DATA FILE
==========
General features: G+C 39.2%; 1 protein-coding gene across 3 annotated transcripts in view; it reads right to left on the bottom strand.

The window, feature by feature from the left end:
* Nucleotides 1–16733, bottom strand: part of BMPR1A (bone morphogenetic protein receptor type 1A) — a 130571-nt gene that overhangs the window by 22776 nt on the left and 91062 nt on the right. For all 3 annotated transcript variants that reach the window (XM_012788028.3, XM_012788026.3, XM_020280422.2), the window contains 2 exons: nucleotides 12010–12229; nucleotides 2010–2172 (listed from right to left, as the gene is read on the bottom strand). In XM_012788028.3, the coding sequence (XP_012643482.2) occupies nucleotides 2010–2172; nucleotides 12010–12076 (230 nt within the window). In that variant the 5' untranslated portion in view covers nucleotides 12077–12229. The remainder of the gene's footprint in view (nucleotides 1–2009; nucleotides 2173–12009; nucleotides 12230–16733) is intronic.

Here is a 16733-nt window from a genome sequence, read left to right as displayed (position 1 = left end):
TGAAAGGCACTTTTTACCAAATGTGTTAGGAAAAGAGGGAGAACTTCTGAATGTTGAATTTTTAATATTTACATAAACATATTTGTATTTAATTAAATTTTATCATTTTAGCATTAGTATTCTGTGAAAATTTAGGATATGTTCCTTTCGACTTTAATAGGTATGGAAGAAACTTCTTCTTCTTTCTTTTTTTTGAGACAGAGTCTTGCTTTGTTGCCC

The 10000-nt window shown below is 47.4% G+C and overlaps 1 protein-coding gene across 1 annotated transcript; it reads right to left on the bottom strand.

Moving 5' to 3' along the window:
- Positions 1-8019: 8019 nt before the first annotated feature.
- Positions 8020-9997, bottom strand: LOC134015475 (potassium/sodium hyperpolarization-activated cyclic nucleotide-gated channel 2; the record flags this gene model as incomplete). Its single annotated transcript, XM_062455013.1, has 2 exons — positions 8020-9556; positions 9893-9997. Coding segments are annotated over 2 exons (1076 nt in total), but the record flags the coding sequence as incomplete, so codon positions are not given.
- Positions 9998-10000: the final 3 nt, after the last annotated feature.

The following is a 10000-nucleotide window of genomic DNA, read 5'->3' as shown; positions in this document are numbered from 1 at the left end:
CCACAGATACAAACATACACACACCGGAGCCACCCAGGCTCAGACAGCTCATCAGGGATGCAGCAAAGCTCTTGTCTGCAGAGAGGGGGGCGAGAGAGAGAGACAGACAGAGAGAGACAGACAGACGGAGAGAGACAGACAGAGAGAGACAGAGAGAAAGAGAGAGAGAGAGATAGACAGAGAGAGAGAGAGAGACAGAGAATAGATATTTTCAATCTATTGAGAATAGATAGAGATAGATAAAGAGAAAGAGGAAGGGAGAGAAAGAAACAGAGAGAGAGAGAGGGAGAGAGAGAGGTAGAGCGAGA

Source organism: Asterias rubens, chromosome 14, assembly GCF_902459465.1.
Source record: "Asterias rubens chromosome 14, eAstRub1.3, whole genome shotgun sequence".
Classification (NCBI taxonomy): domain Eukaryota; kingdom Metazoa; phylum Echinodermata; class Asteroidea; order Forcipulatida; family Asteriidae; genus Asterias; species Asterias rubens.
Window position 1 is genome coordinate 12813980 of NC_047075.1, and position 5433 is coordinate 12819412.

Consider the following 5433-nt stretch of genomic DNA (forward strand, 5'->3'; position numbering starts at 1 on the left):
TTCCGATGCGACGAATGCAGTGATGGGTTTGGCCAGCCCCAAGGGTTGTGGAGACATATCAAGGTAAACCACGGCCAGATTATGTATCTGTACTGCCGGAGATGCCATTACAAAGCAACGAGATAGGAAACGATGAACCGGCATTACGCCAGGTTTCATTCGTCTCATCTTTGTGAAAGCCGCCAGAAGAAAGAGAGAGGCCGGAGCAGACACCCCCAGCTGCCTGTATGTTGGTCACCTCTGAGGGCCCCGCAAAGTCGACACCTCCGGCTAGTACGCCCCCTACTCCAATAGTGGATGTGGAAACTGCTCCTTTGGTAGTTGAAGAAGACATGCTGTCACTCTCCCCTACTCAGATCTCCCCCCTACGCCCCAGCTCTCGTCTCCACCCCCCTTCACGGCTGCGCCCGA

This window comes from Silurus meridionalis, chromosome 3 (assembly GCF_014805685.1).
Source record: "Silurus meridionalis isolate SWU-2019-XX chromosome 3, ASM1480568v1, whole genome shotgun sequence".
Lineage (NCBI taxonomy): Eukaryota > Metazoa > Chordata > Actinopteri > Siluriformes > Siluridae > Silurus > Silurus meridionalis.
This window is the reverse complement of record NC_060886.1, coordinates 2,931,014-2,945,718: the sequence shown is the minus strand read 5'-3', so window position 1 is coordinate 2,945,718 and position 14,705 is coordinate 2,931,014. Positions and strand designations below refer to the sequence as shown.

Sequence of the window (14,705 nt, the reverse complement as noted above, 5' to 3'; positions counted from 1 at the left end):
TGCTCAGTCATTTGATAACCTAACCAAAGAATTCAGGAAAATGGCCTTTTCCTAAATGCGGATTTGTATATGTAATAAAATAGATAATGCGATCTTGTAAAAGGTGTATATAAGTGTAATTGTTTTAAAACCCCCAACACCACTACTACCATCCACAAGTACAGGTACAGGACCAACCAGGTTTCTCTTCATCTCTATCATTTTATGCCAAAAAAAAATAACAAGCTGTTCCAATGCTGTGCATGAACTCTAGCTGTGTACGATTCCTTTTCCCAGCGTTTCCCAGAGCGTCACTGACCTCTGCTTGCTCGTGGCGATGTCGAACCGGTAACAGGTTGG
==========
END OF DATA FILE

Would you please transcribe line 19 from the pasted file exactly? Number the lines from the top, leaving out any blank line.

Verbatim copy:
This window comes from Silurus meridionalis, chromosome 3 (assembly GCF_014805685.1).